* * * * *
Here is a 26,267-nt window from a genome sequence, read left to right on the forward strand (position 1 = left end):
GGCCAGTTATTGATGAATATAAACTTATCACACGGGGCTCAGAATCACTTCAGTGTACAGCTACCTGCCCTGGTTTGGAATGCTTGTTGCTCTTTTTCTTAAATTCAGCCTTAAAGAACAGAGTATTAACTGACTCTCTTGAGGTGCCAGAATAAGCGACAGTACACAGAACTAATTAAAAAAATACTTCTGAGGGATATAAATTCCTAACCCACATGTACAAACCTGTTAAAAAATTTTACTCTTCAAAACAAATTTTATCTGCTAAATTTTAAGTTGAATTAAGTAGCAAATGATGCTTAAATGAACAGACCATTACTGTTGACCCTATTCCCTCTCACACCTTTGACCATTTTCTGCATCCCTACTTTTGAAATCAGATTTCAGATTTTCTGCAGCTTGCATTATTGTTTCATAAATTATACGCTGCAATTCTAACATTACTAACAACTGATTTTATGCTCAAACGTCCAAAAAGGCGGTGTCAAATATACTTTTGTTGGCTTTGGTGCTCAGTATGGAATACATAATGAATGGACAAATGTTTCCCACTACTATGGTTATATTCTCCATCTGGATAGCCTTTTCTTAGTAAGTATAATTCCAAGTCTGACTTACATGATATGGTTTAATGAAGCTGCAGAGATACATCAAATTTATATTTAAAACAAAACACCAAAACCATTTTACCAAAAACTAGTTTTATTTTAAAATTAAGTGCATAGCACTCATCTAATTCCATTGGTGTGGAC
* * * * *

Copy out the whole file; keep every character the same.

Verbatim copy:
Here is a 26,267-nt window from a genome sequence, read left to right on the forward strand (position 1 = left end):
GGCCAGTTATTGATGAATATAAACTTATCACACGGGGCTCAGAATCACTTCAGTGTACAGCTACCTGCCCTGGTTTGGAATGCTTGTTGCTCTTTTTCTTAAATTCAGCCTTAAAGAACAGAGTATTAACTGACTCTCTTGAGGTGCCAGAATAAGCGACAGTACACAGAACTAATTAAAAAAATACTTCTGAGGGATATAAATTCCTAACCCACATGTACAAACCTGTTAAAAAATTTTACTCTTCAAAACAAATTTTATCTGCTAAATTTTAAGTTGAATTAAGTAGCAAATGATGCTTAAATGAACAGACCATTACTGTTGACCCTATTCCCTCTCACACCTTTGACCATTTTCTGCATCCCTACTTTTGAAATCAGATTTCAGATTTTCTGCAGCTTGCATTATTGTTTCATAAATTATACGCTGCAATTCTAACATTACTAACAACTGATTTTATGCTCAAACGTCCAAAAAGGCGGTGTCAAATATACTTTTGTTGGCTTTGGTGCTCAGTATGGAATACATAATGAATGGACAAATGTTTCCCACTACTATGGTTATATTCTCCATCTGGATAGCCTTTTCTTAGTAAGTATAATTCCAAGTCTGACTTACATGATATGGTTTAATGAAGCTGCAGAGATACATCAAATTTATATTTAAAACAAAACACCAAAACCATTTTACCAAAAACTAGTTTTATTTTAAAATTAAGTGCATAGCACTCATCTAATTCCATTGGTGTGGAC